Falcon shrine with cryptic message unearthed in Egypt baffles archaeologists

The falcon imagery seen at the falcon shrine at Berenike could signify a number of deities. This falcon sculpture is from Edfu, a city on the Nile south of Luxor. (Image credit: Photography by Ulrich Hollmann via Getty Images)

Archaeologists in Egypt have discovered a 1,700-year-old "falcon shrine," complete with the remains of 15 headless falcons on a pedestal, as well as a stone monument depicting two unknown gods. 

The shrine and monument — which were found in Berenike, an ancient Egyptian port on the Red Sea — were described in a paper that was published in the October issue of the American Journal of Archaeology. An iron harpoon that is about 13 inches (34 centimeters) long was found near the pedestal, researchers wrote in the study. 

"The decapitation of the falcons seems to be a local gesture of completing a live offering to the god of the shrine," David Frankfurter, a professor of religion at Boston University who was not involved in the excavation, told Live Science in an email. "Votive sacrifice of a live animal usually involves some kind of killing or blood-asperging to show the commitment of the devotee." 

In another room of the shrine, archaeologists found a stela, or pillar, with a Greek inscription that translates to "It is improper to boil a head in here." It remains a mystery why the falcons were decapitated, why a stela was placed in a room prohibiting the boiling of heads and why a harpoon was placed near the falcons. 

Related: 3,300-year-old pink granite sarcophagus of Egyptian 'pyramid keeper' found at Saqqara

The stela depicts three deities: Harpokrates [also spelled Harpocrates] of Koptos, who is a "child god," and two enigmatic deities whose names are not clear. One has a "falcon head," and the other is a goddess who wears a crown made of "cow horns and a solar disk," the team wrote, noting that the god with the falcon head seems to be the most prominent of the three deities displayed. 

One possible explanation is that the 15 headless falcons were offerings made to the deities, particularly the god with the falcon head. The harpoon also may have been an offering, the researchers proposed.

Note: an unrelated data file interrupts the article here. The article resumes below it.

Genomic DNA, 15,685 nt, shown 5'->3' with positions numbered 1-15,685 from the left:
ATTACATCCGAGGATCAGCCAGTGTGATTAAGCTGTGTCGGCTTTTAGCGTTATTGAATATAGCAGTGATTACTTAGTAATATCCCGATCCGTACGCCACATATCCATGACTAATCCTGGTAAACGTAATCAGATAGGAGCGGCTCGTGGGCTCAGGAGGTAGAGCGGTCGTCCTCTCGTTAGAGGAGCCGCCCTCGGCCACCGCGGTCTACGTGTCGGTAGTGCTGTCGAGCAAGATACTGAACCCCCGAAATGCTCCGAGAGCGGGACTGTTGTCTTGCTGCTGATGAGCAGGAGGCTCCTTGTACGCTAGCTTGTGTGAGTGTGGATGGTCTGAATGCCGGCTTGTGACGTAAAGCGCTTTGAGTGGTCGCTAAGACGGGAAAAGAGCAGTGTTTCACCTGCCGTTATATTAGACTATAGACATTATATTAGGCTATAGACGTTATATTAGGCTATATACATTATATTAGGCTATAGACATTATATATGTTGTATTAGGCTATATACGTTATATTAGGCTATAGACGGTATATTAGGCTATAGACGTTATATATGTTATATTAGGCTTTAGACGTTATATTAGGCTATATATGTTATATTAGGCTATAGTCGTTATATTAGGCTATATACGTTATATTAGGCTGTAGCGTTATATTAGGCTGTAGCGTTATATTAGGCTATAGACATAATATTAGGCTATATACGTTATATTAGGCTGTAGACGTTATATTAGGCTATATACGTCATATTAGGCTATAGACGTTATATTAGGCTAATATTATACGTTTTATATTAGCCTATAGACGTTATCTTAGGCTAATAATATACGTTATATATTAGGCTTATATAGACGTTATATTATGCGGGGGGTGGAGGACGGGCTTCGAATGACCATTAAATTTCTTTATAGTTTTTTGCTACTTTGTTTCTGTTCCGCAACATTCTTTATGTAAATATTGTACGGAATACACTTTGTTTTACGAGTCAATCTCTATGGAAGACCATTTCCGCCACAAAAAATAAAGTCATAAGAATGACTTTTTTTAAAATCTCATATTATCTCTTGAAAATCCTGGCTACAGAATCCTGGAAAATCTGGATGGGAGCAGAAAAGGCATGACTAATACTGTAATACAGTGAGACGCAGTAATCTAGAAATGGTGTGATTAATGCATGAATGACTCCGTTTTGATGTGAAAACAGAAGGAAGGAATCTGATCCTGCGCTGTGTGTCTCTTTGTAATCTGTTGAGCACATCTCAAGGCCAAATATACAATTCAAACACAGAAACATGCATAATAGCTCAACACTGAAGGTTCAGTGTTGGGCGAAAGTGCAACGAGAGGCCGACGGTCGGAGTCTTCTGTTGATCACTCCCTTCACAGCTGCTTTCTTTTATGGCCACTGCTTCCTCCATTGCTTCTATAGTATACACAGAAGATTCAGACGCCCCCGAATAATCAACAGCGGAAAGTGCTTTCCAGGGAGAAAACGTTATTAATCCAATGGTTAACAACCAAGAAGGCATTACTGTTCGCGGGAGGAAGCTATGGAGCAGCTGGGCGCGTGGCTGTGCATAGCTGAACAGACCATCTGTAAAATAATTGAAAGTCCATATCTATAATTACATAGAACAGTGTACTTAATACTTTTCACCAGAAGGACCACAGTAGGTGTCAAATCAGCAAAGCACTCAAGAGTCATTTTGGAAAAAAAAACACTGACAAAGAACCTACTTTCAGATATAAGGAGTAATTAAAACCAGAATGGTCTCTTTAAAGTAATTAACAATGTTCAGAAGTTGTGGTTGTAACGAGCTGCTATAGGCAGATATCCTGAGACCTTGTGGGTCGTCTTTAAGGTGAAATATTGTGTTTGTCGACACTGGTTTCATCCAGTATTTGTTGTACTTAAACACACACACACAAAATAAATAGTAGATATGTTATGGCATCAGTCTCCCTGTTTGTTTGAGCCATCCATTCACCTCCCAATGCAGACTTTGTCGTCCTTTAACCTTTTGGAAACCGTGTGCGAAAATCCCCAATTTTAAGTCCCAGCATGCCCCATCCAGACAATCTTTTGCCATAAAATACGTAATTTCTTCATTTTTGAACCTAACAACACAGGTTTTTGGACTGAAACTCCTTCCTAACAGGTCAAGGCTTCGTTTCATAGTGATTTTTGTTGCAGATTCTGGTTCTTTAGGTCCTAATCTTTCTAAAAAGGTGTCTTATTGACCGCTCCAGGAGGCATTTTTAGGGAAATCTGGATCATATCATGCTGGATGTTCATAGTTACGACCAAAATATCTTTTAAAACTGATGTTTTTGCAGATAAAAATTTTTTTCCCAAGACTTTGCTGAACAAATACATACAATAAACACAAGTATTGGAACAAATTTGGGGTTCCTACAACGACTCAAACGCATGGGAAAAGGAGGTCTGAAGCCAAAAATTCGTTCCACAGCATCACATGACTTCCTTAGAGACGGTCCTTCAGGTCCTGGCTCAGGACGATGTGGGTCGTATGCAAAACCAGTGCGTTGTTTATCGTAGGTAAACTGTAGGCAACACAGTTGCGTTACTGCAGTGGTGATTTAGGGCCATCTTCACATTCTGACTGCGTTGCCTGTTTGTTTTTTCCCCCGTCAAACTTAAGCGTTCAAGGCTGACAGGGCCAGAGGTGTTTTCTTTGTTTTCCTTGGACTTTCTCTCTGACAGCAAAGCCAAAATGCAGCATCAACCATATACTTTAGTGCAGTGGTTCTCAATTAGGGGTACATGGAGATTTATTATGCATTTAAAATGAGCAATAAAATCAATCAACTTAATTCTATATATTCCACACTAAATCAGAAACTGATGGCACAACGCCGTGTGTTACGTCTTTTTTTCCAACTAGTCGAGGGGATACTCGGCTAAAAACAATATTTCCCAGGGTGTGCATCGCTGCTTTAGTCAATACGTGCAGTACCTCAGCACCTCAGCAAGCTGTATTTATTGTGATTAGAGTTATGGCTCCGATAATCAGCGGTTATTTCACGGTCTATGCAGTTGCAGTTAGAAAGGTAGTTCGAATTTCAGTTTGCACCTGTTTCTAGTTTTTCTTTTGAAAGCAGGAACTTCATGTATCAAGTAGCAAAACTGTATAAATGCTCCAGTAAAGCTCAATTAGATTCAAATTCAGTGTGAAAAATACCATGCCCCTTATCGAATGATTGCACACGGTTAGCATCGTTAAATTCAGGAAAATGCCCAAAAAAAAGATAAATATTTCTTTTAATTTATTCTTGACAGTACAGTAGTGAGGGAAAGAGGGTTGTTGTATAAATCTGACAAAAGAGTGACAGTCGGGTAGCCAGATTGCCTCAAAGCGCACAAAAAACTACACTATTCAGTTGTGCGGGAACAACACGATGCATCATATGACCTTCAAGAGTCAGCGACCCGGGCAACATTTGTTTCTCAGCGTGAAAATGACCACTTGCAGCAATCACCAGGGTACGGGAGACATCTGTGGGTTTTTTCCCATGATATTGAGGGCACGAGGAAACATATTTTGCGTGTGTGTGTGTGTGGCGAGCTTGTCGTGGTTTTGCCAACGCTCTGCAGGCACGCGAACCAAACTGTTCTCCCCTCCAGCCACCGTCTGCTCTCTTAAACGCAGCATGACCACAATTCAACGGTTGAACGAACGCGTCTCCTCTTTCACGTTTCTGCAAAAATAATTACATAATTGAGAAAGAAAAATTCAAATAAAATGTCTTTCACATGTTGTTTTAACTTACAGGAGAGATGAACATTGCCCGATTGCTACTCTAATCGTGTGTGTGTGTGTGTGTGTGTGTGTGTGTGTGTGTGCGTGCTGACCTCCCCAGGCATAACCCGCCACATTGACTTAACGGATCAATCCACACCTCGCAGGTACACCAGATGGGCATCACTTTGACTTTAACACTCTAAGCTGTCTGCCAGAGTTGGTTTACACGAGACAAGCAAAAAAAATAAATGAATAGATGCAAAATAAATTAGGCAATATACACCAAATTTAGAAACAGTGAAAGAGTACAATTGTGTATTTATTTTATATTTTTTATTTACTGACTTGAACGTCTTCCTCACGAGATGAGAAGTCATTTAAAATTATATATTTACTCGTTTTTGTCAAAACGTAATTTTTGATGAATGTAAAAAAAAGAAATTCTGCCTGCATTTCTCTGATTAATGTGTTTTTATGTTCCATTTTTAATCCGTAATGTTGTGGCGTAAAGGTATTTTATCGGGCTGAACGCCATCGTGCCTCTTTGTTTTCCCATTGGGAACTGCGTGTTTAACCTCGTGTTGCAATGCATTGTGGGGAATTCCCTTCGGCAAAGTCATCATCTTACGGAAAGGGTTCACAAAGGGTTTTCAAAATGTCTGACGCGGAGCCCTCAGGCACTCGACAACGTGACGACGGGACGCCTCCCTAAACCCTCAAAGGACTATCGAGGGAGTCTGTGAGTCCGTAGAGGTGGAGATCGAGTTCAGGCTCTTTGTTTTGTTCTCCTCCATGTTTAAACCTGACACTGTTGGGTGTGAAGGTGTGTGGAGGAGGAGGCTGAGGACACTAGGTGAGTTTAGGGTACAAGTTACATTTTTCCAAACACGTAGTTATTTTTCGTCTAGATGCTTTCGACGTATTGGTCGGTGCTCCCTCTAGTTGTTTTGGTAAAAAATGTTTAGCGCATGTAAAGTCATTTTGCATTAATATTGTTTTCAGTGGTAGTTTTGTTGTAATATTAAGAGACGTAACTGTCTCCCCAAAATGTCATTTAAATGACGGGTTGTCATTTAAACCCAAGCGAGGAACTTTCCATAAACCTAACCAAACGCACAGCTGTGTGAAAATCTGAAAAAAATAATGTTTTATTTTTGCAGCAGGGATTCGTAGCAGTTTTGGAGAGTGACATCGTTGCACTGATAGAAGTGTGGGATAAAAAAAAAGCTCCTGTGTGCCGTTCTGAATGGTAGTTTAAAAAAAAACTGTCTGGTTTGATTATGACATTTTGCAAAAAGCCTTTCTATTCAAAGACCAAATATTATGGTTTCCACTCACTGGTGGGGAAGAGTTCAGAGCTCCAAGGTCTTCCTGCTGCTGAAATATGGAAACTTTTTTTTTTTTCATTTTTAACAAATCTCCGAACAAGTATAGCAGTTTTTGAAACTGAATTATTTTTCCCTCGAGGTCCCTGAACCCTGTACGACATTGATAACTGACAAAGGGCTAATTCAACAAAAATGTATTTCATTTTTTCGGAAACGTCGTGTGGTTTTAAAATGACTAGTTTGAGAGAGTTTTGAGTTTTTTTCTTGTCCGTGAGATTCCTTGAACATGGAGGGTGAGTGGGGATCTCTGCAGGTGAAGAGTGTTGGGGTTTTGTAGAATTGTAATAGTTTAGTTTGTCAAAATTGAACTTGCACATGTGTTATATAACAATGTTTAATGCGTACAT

"We hypothesize that the sacrificial animals were boiled before being presented to the god, perhaps to facilitate plucking their feathers, and that their heads were removed, according to the prescription on the stele," the team wrote in their paper. 

The shrine also contained the remains of fish, mammals and bird eggshells. Some of these may have been offerings as well, and feasting may have happened at the shrine, the team noted. 

At the time the shrine was in use, around the fourth century A.D., the Roman Empire controlled Egypt but their control was waning. 

At Berenike, the team found inscriptions written by Blemmyan kings. The Blemmyes were semi-nomadic people who lived largely in what is now Sudan and parts of southern Egypt. The finds at Berenike suggest the Blemmyes lived at Berenike between the fourth and sixth centuries A.D., until they abandoned the site.

Religious implications

The shrine shows that old religious practices persisted even after Christianity arose, Frankfurter told Live Science. At the time the shrine was in use, Christianity was the official religion of the Roman Empire.

"The Berenike falcon shrine, evidently still functioning as a ritual center in the late fourth century or later, shows once again that traditional Egyptian religion did not vanish with the rise of Christianity but persisted and changed in many parts of Egypt through the efforts of local communities," Frankfurter said

A figurine of the child-deity Harpokrates, who is shown here naked with a broken finger. This metal depiction is likely from Eastern Delta, Tanis, Egypt, not Berenike, like the temple described in this article. (Image credit: Rogers Fund, 1944; The Metropolitan Museum of Art)

To have finds like these unearthed intact is rare, Salima Ikram, an Egyptology professor at The American University in Cairo, told Live Science in an email. "What an amazing stroke of luck to find such in situ deposits!" Ikram said. "The distribution of falcons in the chamber is extraordinary, and the other objects, especially the stela, are wonderful."

The decapitated falcons and prohibition against boiling heads raise a number of questions about cult, ritual and various belief systems that melded at Berenike, Ikram added.

"This find is a small but crucial part in deciphering the complex religious beliefs and rituals that flourished at this port city," Ikram said.

Owen Jarus
Live Science Contributor

Owen Jarus is a regular contributor to Live Science who writes about archaeology and humans' past. He has also written for The Independent (UK), The Canadian Press (CP) and The Associated Press (AP), among others. Owen has a bachelor of arts degree from the University of Toronto and a journalism degree from Ryerson University.